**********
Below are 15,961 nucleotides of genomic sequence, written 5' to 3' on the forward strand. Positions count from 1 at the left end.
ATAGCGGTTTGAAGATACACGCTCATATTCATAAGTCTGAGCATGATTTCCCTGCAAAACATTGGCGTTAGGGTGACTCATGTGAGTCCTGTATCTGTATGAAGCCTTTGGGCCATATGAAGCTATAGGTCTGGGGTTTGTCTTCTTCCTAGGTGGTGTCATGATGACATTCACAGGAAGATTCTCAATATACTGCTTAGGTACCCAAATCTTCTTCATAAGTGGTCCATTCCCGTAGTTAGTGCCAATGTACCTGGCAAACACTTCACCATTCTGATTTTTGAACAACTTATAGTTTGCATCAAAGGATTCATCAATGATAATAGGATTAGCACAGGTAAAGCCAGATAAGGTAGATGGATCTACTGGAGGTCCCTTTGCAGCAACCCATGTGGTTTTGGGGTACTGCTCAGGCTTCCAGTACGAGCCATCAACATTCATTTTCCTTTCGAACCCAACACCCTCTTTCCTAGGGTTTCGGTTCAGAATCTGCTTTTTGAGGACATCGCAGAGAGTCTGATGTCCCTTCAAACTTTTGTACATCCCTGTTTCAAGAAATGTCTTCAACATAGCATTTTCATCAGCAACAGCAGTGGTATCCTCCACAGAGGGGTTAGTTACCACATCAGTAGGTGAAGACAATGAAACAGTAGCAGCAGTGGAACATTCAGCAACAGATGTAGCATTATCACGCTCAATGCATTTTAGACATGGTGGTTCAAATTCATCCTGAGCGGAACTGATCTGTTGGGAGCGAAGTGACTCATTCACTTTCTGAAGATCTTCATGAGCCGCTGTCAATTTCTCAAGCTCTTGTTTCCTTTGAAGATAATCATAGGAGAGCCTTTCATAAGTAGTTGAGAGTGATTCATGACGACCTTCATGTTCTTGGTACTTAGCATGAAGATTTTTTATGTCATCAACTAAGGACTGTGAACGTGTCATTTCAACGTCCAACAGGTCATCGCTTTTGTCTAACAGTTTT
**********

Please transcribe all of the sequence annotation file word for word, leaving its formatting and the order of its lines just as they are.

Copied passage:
Below are 15,961 nucleotides of genomic sequence, written 5' to 3' on the forward strand. Positions count from 1 at the left end.
ATAGCGGTTTGAAGATACACGCTCATATTCATAAGTCTGAGCATGATTTCCCTGCAAAACATTGGCGTTAGGGTGACTCATGTGAGTCCTGTATCTGTATGAAGCCTTTGGGCCATATGAAGCTATAGGTCTGGGGTTTGTCTTCTTCCTAGGTGGTGTCATGATGACATTCACAGGAAGATTCTCAATATACTGCTTAGGTACCCAAATCTTCTTCATAAGTGGTCCATTCCCGTAGTTAGTGCCAATGTACCTGGCAAACACTTCACCATTCTGATTTTTGAACAACTTATAGTTTGCATCAAAGGATTCATCAATGATAATAGGATTAGCACAGGTAAAGCCAGATAAGGTAGATGGATCTACTGGAGGTCCCTTTGCAGCAACCCATGTGGTTTTGGGGTACTGCTCAGGCTTCCAGTACGAGCCATCAACATTCATTTTCCTTTCGAACCCAACACCCTCTTTCCTAGGGTTTCGGTTCAGAATCTGCTTTTTGAGGACATCGCAGAGAGTCTGATGTCCCTTCAAACTTTTGTACATCCCTGTTTCAAGAAATGTCTTCAACATAGCATTTTCATCAGCAACAGCAGTGGTATCCTCCACAGAGGGGTTAGTTACCACATCAGTAGGTGAAGACAATGAAACAGTAGCAGCAGTGGAACATTCAGCAACAGATGTAGCATTATCACGCTCAATGCATTTTAGACATGGTGGTTCAAATTCATCCTGAGCGGAACTGATCTGTTGGGAGCGAAGTGACTCATTCACTTTCTGAAGATCTTCATGAGCCGCTGTCAATTTCTCAAGCTCTTGTTTCCTTTGAAGATAATCATAGGAGAGCCTTTCATAAGTAGTTGAGAGTGATTCATGACGACCTTCATGTTCTTGGTACTTAGCATGAAGATTTTTTATGTCATCAACTAAGGACTGTGAACGTGTCATTTCAACGTCCAACAGGTCATCGCTTTTGTCTAACAGTTTT